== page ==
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It came as no surprise to many the huge success of "Hanzawa Naoki". The TV series was itself adapted from novelist Ikeido Jun's first two volumes of his hugely popular and acclaimed series of Economic-themed thrillers collectively known as the "Ore Bubble Series"/「オレバブシリーズ」 which included オレたちバブル入行組/"Oretachi Bubble Nyukougumi" (published in December, 2004 by Bungeishunju Ltd.) and オレたち花のバブル組/"Oretachi Hana no Baburugumi" published in June, 2008 by Bungeishunju Ltd.  (the third volume is entitled ロスジェネの逆襲」/"Losgene No Gyakushu" and was published in June 2012).  The series also benefited from a marvelous and hugely talented ensemble cast of great character actors led by the wonderful 堺雅人/Sakai Masato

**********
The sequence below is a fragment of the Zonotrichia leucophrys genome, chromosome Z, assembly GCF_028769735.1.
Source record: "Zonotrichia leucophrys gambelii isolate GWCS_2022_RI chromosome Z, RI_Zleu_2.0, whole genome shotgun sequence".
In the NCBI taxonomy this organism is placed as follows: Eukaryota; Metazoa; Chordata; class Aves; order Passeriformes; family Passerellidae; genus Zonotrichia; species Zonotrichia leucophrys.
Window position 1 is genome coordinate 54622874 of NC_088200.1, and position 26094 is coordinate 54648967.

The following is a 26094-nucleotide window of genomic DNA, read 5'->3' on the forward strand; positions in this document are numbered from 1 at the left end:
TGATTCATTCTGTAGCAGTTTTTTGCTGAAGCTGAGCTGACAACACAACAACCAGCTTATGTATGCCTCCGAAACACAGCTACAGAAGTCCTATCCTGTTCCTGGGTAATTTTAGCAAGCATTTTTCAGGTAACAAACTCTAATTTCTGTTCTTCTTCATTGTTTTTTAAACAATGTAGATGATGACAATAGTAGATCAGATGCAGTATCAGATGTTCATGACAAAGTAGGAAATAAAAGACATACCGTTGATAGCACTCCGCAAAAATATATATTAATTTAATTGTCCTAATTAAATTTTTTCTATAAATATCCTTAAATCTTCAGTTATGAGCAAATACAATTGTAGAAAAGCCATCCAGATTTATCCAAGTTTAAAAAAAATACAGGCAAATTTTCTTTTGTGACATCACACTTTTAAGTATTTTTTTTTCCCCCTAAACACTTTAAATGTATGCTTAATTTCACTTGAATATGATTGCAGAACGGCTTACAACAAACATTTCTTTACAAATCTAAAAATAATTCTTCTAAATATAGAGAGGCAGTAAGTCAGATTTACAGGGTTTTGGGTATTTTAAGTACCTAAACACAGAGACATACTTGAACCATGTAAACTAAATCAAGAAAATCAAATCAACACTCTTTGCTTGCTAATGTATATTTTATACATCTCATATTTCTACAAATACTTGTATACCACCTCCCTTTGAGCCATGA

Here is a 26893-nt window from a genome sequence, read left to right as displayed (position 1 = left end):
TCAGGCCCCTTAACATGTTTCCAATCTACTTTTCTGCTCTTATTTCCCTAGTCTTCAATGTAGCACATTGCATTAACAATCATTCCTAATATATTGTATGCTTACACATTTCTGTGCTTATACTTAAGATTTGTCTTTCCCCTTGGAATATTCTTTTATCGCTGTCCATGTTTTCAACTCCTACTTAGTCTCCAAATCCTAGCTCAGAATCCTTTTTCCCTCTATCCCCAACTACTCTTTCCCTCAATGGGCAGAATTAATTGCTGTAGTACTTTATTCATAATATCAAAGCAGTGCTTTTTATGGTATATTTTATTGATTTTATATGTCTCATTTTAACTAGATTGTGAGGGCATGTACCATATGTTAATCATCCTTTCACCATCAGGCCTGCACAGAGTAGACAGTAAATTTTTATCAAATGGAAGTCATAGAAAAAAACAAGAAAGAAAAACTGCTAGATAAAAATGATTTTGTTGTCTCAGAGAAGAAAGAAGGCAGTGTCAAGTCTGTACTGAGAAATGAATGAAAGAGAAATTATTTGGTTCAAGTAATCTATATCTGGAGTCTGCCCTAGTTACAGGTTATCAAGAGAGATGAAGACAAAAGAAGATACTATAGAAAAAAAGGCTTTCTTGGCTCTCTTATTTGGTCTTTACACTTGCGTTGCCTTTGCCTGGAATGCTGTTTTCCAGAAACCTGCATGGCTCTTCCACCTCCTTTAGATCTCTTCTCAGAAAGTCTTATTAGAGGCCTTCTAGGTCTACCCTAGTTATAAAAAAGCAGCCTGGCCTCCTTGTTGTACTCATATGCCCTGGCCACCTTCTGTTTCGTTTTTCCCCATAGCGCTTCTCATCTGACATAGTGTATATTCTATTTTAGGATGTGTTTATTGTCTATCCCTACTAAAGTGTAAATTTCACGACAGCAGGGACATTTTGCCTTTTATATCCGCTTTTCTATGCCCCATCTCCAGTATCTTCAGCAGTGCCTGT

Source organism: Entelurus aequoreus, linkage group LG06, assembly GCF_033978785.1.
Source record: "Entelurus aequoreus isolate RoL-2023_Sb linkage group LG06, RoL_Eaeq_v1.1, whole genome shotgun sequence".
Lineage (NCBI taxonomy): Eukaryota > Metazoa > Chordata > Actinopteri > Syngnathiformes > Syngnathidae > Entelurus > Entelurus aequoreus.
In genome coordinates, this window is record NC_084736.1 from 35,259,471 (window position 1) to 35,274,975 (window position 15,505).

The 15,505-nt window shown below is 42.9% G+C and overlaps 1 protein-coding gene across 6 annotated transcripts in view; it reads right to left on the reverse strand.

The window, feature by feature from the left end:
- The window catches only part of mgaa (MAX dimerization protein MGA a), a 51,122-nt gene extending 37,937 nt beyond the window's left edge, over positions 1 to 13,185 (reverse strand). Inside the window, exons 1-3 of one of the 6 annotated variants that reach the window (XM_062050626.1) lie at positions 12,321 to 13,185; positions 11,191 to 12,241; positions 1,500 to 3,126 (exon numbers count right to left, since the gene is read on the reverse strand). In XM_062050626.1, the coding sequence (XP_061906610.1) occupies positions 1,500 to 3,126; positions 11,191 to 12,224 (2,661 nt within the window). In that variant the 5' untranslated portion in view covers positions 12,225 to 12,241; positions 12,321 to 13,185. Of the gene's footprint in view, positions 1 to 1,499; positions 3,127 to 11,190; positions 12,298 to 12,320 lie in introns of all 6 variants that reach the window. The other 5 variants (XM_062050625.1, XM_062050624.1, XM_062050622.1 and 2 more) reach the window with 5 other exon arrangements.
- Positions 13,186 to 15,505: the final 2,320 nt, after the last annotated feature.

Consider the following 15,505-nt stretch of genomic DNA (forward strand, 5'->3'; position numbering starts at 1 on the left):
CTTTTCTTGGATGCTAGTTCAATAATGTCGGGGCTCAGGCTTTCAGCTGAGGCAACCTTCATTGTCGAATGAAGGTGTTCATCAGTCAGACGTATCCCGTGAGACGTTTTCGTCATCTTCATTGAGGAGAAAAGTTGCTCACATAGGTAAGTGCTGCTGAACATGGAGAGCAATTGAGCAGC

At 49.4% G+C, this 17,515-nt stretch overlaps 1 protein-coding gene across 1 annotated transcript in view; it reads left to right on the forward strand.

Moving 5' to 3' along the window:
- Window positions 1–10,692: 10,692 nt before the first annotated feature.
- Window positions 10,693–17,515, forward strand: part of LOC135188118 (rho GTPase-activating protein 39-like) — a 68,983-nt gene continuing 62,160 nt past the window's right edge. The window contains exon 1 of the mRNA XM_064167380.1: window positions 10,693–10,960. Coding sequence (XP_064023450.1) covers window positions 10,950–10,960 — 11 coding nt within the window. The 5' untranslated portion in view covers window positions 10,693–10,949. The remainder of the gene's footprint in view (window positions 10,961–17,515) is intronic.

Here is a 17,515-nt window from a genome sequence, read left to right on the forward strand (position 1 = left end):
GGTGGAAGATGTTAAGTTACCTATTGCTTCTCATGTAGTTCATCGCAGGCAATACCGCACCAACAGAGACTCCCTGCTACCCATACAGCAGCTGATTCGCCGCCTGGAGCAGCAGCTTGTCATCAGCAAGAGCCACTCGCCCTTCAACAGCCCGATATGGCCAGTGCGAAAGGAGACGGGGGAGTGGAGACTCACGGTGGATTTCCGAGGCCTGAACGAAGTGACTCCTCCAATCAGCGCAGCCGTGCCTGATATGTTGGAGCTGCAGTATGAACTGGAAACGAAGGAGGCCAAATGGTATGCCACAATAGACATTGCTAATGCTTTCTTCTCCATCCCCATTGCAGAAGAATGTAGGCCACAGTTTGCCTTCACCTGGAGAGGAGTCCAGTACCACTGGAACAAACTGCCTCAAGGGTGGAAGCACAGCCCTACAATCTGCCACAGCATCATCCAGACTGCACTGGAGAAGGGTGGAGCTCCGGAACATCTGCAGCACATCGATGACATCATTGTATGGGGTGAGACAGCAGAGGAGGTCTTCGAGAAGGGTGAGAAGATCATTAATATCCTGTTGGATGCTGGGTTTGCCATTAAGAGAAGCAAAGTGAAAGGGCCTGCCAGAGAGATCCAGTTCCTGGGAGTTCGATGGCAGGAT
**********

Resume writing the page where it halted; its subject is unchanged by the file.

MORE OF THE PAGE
Ore Bubble Series - Image courtesy of

Hanzawa Naoki (Sakai Masato) and Hanzawa Hana (Ueto Aya) - Images courtesy of
Sakai's crusading, idealistic, boyish-faced hero couldn't be more of a departure from his devilishly cunning, cynical, pompous and money obsessed attorney character Komikado Kensuke in Fuji TV's outrageous legal comedy 『リーガル・ハイ』/"Legal High" (2012). Sakai's charsmatic persona and controlled acting was very impressive and his likable charm made Hanzawa a noble and yet unconventional hero that is until Hanzawa gets mad. Once his enemies cross him, then Hanzawa's persona takes on a darker aspect and he becomes a much more driven and vengeful hero. In fact, Sakai's character portrayal of Hanzawa is somewhat reminiscent of his Detective turned Vigilante character Date Kazuyoshi in Fuji TV's ジョーカー 許されざる捜査官』/"Joker Yurusarezaru Sosakan" (2010) who also showed a similar dual personality.